Our friends working at Gore Mountain Ski Resort have been hardly working at all and consequently spending a lot less on dinners out, winter gear, and even beer and other important winter supplies. The few trails open on Gore are so crowded (with even the small crowd that’s there) that the die-hards refuse to make runs for fear of being run-over. Whiteface in Lake Placid has been forced to cancel its annual World Cup Freestyle competition (now being held at Deer Valley, Utah) and has virtually no beginner trails open.
Meanwhile, two of the largest developments in Adirondack history are expected to be rammed through the Adirondack Park Agency by pro-development George Pataki appointees. The most bizarre part of these projects is that they, believe it or not, have relied on development of two area ski resorts to appease locals and persuade some that the good they’ll provide for the local economy by way of skiing will outweigh the damage to the park.
[Tupper Lake project] developer Michael Foxman’s mega-vision to create the high-end Adirondack Club and Resort, which would include 700 expensive units on 6,400 acres, much of it in back country, has been highly controversial since it was proposed three years ago. Part of the plan, a sop to the locals, is reopening Big Tupper Ski Center as an economic engine.
In North Creek (Warren County), local politicos and real estate agents are pushing (with the help of newly appointed APA member, Warren County Board of Supervisors Chair, and Johnsburg Town Supervisor Bill Thomas) a project called – get this – Ski Bowl Village at Gore Mountain that would include exclusive trailside housing, an equestrian facility, retail shops and restaurants, a major hotel, two smaller inns, a spa, a private ski lodge, and a 9-hole golf course, on 430 acres, some of which on what was a town-owned park and before that the historic North Creek Ski Bowl where downhill skiing an early start in New York State.
Folks – skiing in the Adirondacks in the future will be all but dead. If there hasn’t been a proper ski season for Adirondack resorts in at least four years, and the experts agree that the coming year will be the warmest on record (again), it’s time to see the forest for the trees – no project tied to the ski season has a hope of being successful on that basis in the long run.
In the Northeast, the climate may be changing even more rapidly, particularly in winter. Compared to 1970, there are now 15 to 30 fewer days of snow on the ground in the Northeast, one study found. Some regional models also show an increase in average temperatures of 1.4 degrees over 102 years, but a spike of 2 to 4 degrees over the past 30 years.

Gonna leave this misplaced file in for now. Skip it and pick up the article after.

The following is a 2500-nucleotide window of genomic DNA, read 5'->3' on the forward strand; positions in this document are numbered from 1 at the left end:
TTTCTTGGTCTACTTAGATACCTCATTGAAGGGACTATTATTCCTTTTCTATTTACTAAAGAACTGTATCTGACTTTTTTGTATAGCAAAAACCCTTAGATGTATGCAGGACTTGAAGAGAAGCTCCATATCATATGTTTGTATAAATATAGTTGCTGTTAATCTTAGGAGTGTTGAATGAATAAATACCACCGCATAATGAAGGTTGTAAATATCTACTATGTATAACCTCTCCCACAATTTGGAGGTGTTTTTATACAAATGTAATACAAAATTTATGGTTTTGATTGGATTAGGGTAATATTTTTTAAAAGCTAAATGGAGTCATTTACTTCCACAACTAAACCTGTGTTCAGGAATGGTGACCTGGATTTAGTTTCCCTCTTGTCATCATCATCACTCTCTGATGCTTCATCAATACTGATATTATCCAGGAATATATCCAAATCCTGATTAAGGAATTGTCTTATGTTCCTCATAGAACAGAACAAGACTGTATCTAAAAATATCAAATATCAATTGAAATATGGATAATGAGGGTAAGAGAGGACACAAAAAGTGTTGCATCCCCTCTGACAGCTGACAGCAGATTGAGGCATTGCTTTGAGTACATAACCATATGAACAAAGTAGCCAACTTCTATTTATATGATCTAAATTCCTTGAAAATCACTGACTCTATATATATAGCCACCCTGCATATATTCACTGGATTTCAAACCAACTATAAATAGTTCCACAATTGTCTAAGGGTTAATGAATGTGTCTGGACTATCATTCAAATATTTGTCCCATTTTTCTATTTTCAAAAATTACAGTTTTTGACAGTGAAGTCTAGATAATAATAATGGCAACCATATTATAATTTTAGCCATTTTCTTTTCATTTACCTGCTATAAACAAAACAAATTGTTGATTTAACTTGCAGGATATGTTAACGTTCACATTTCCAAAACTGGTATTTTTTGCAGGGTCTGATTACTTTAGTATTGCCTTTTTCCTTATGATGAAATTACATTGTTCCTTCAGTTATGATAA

“Climate has always been changing, so we can’t talk about climate change as something new,” said Art DeGaetano, director of the Northeast Climate Data Center at Cornell University. “Clearly, the temperatures we’re seeing today … are much warmer than we’ve seen for the last 1,000 years. Clearly, there’s warming almost everywhere.
“Climate change is upon us,” he said. “Climate is going to warm, so we do have to act and we do have to prepare.”
If there are any segments of the Adirondack economy that you can count on to take a nose dive in the next 20 years it’s winter sports. It doesn’t take a genius to understand “15 to 30 fewer days of snow on the ground” means that investing hundreds of millions in Adirondack skiing and snowmobiling industries is not a good idea. Despite the ignorant claim by Mike Halpert, head of forecast operations at the National Oceanic & Atmospheric Administration’s Climate Prediction Center that there is “No cause for alarm. Enjoy it while you have it,” you might also forget large investments in ice fishing shanties and winter carnival concessions in case you needed to be told.
So why – oh please tell us why – are state and local governments spending so much money on these debacles?
The [Tupper Lake] developer is calling for the Franklin County Industrial Development Agency to come up with $50 million to $60 million for infrastructure costs. In essence, that would require the county taxpayers to guarantee the bonds for his private venture. That is a stupefying request. Even more mind-boggling is that there are those in the town and county who are ready to go along with the developer.
And add a dose of misguided Republican cronyism:
Gov. George Pataki, down to his final weeks in office, announced plans Friday for a $7 million expansion of the state-run Gore Mountain Ski Center that will enable the Johnsburg attraction to boast having the eighth-largest vertical drop in the eastern United States.
The state will spend an additional $3 million to complete the railroad line connection between [Republican] Saratoga Springs and [Republican] North Creek.
Skiers from Saratoga Springs, as well as the Albany and New York City areas, will be able to take the train to North Creek and leave their personal vehicles at home, Pataki said.
“You’re not going to have the traffic; you’re not going to have the pollution, and you’re not going to have the congestion. But you are going to have the economic growth,” he said during a press conference at the North Creek train station.
Bill “Snow Is All We Have” Thomas:
When completed, skiers from New York City and elsewhere could take a train up to North Creek, delivered within a half-mile of the ski bowl area, Thomas said. “It’s very important to tourism in Johnsburg,” Thomas said of the resort plans. “I see it as a big catalyst for Main Street businesses.”
“Gore Mountain is a tremendous asset for the state and for our region. All of us here today share the desire and realize the importance of making an already great skiing experience at Gore Mountain even better. That requires sizable investments by New York State.”
Ahhh… Betty… New York State doesn’t make “sizable investments,” the people of New York State do.